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Innovation + Job News

Cincinnati entrepreneur innovates for fishers with Salamander Sinkers

Avid Cincinnati fisherman Johnny Stone has built a young, but growing company around a practical product designed to make fishing more enjoyable, save resources and create less environmental impact.

Losing sinkers and catching them on rocks is a common fishing problem that can waste a fisherman's time and money. Stone, who also has a background in science and IT, has designed and developed sinkers that are snag resistant, weight adjustable and made from stainless steel. His company Salamander Sinkers sells six models, including for Carolina Rig and drop shot fishing, that can be used in differing water depths and speeds.

"I looked at it from a physics point of view," Stone explained. "Most sinkers are made of high-density metal that are small in size. Those metals are great for casting, but when they are cast in rocks you tend to lose them. (Salamander Sinkers) slide across the rocks without snagging."

The steel rods used for submersion are enclosed in a plastic tube along with a steel cable. The cable runs the length of the tube and has swivels attached at each end for easy connection to the fishing line. The plastic tube design gives the sinkers their snag resistant quality. The sinker's weight can be adjusted by removing one of the steel rods from the tube, allowing anglers to use their sinker in various fishing environments.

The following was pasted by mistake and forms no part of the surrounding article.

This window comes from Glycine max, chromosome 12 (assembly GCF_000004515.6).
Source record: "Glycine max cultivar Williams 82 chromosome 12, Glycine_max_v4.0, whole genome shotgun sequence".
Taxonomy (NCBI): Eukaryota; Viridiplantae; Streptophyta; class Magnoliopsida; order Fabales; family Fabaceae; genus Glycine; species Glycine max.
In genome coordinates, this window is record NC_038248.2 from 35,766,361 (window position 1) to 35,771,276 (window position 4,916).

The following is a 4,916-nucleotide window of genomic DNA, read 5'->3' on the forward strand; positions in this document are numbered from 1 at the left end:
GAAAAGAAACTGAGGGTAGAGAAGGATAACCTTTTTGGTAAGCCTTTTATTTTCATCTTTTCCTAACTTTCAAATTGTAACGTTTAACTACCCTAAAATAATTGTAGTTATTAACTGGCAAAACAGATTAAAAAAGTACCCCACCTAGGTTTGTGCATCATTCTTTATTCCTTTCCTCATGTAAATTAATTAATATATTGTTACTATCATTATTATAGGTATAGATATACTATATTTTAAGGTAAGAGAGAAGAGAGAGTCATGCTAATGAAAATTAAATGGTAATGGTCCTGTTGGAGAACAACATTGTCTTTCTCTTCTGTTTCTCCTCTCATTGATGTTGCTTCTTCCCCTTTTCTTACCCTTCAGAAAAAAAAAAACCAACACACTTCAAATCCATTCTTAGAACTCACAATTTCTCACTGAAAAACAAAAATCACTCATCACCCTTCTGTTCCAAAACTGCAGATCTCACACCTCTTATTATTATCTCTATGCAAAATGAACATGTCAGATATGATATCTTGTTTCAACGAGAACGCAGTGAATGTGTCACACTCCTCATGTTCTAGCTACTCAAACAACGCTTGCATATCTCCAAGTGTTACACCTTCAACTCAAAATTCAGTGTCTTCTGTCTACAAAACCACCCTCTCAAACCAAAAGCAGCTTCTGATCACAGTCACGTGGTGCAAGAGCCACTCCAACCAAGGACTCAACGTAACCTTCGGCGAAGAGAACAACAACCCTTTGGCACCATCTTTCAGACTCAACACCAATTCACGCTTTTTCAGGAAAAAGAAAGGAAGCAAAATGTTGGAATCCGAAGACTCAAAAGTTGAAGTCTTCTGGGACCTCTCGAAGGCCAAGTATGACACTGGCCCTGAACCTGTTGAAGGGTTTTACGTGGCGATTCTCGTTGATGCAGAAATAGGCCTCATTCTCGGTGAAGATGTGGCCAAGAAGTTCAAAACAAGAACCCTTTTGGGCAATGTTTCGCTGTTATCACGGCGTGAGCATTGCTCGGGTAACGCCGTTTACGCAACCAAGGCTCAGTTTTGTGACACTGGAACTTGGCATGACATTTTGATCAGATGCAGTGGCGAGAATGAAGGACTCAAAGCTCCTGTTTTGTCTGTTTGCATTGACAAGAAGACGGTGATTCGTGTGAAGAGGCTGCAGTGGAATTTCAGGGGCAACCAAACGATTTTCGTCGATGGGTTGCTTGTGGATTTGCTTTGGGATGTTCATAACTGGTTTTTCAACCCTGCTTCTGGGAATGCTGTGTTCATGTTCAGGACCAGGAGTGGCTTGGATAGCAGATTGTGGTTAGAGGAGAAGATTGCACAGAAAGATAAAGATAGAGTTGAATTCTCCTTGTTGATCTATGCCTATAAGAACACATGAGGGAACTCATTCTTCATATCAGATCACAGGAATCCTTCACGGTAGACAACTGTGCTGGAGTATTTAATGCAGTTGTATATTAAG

"I tried several different prototypes until I found one that works," said Stone.

The lead found in most sinkers still being used today is also harmful to the environment, leading some states in the U.S. to ban the use or sale of lead sinkers under an ounce. That's not an issue with Stone's stainless steel sinkers.

Currently, Salamander Sinkers is home-based and Stone works with contractors to manufacture and distribute them. He sells them through his website, as well as through several retailers in California, Ohio and New York state. Stone has been working with TechSolve to help him better market his company. He's also currently working on expanding into international markets, including Canada, where lead sinkers are banned in national parks and wildlife areas. He's also considering making larger sinkers that could better serve the pacific coast market.

"On a trip to California at a sports show I talked to several fisherman and bait shop owners who looked at my product and said they need it in a larger size. Right now our largest is one ounce, and if we could make it one pound we could enter the salt water market for fisherman on the Pacific coast," he said.

Writer: Feoshia Henderson
Source: Johnny Stone, founder Salamander Sinkers

You can follow Feoshia on Twitter @feoshiawrites 
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